New Zealand's first export organic onions have arrived in Europe — and the Kiwi exporter who grew them was there to open the container for the historical moment.

Leading New Zealand grower, Bostock New Zealand has exported organic onions for the first time as it moves to meet the growing demand for one of the world's most popular vegetables.

Bostock New Zealand owner John Bostock says there is a lot more labour and work required to grow organic onions as you can't reach for the chemicals to spray the weeds.

"Organic onions are very challenging to grow. It's a different mind and skill set altogether.

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We can't use chemicals to spray the weeds. We have to hand-weed all our onions and we rely on expensive GPS technology to help with this weeding process.

"We will have over 200 staff weeding one onion paddock at the necessary time during the season. The team will each have a little knife and be hand weeding every individual onion plant. It's an intensive process having a whole field weeded by hand. There is so much care and nurture behind growing organic onions that people need to understand," John says.

"No pesticide sprays are used on our organic onions so the love these onions receive is quite something. Ultimately it means our organic onions are safer to eat because they are grown naturally. Consumers are becoming more aware of the use of chemicals on fresh produce, so we want to provide the safer organic alternative."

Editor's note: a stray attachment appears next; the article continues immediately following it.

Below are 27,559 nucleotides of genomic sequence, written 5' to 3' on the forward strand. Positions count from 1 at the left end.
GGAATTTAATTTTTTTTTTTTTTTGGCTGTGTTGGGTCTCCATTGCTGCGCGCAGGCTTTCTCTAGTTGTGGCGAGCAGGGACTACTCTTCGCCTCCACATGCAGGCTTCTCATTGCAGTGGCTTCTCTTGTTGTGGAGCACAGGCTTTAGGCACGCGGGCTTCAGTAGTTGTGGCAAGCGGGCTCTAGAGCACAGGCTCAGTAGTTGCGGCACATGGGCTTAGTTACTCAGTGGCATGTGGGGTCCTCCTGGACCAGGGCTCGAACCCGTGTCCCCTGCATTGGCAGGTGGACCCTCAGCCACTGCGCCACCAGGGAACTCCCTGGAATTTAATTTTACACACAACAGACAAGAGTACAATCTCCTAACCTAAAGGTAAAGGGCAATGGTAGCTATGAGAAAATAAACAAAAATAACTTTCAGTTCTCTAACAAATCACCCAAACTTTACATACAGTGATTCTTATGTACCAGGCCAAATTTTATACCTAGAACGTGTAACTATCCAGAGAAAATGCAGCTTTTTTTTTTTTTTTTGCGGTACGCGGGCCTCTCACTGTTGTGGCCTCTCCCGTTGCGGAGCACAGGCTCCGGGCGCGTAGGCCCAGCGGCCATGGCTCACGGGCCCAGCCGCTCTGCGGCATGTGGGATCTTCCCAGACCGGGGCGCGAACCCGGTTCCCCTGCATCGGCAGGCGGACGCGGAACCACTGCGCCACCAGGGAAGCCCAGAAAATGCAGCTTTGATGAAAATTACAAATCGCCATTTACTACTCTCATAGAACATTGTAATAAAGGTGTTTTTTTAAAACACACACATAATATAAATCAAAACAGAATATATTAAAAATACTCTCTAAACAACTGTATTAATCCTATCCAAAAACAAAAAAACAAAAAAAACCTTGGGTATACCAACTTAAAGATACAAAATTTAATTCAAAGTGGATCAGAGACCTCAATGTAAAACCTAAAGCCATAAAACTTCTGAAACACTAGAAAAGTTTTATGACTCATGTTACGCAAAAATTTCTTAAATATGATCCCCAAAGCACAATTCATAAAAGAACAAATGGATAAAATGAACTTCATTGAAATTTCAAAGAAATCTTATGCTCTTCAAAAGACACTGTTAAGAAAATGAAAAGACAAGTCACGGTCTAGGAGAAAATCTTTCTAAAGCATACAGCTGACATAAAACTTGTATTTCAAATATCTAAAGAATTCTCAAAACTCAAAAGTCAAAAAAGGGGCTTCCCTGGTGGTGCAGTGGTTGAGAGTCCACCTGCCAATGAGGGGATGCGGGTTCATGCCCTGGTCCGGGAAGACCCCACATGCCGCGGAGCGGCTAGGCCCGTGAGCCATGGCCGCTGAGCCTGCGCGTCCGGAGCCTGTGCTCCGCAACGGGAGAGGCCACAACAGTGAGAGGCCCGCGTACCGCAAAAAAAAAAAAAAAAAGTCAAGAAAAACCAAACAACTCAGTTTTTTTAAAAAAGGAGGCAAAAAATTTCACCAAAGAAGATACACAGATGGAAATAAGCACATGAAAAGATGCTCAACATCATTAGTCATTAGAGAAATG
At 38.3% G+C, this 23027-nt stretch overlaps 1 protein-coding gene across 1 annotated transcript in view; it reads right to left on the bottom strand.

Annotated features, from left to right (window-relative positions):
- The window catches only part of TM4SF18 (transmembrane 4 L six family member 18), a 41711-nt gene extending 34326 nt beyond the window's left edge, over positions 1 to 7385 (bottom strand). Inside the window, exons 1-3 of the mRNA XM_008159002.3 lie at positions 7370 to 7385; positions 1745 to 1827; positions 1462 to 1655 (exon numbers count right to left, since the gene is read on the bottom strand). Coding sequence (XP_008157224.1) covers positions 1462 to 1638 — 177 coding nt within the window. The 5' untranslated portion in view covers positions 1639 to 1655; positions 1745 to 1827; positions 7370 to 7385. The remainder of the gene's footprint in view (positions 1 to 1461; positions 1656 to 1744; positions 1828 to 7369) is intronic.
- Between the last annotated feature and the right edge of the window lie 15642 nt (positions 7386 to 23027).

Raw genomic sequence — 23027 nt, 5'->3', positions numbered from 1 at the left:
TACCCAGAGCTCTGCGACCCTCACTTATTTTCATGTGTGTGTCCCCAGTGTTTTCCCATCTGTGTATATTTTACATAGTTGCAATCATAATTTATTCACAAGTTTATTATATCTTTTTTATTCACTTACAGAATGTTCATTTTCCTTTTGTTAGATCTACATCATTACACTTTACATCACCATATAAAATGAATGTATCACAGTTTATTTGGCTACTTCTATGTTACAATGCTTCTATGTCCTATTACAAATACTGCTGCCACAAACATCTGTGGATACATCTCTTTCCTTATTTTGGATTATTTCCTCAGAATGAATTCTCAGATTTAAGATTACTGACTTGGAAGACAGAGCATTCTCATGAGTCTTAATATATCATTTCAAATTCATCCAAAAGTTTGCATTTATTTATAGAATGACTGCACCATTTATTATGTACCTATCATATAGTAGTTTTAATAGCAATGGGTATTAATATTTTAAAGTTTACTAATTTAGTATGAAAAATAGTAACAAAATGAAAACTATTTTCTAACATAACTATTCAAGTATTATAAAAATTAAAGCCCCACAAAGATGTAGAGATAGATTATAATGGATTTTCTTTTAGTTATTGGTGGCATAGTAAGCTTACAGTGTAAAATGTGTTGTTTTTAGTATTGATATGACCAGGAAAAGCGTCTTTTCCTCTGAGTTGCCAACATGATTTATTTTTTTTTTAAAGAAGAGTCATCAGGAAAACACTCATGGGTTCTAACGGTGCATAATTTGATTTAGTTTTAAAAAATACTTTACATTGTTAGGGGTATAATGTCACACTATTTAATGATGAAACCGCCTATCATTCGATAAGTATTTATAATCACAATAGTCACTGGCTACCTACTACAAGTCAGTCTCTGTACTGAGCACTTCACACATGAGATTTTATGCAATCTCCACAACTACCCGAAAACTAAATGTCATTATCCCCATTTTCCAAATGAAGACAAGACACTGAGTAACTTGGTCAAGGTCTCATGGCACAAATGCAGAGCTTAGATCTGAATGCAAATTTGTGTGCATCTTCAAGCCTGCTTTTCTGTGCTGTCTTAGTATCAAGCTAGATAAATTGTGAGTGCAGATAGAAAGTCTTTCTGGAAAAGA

Bostock Organic growing manager Sam Reynolds is in Europe with some of the team to inspect the first container of organic export onions.

"It was very exciting to open the container and see that the quality of our Bostock organic onions was extremely good. They had been on the sea for six weeks, so we wanted to ensure that our European customers were receiving the highest quality New Zealand organic onions.

"We were so pleased to open the container and see our onions, looking the same as they did when they left our packhouse in New Zealand."

The Bostock team is meeting with other organic onion growers and service companies in Europe to build relationships and learn better growing techniques which they can apply in Hawke's Bay.

"We've visited some of the world's leading organic onion growers who are extremely transparent and have shared a lot of knowledge. We've picked up a lot of little tips and tricks that will refine our growing techniques bringing costs down and quality up.

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"We've gained a better understanding of market requirements both in terms of quality and timing. There is a small but important overseas market window that New Zealand organic onions can fill in mid-April to mid-July every year."

John says the company is committed to increasing its organic footprint and is increasing its organic onion production.

"We need to ensure that our organic growing team is equipped with all the necessary skills required to grow the best organic onions in the world. Investing in technology and innovation is so important."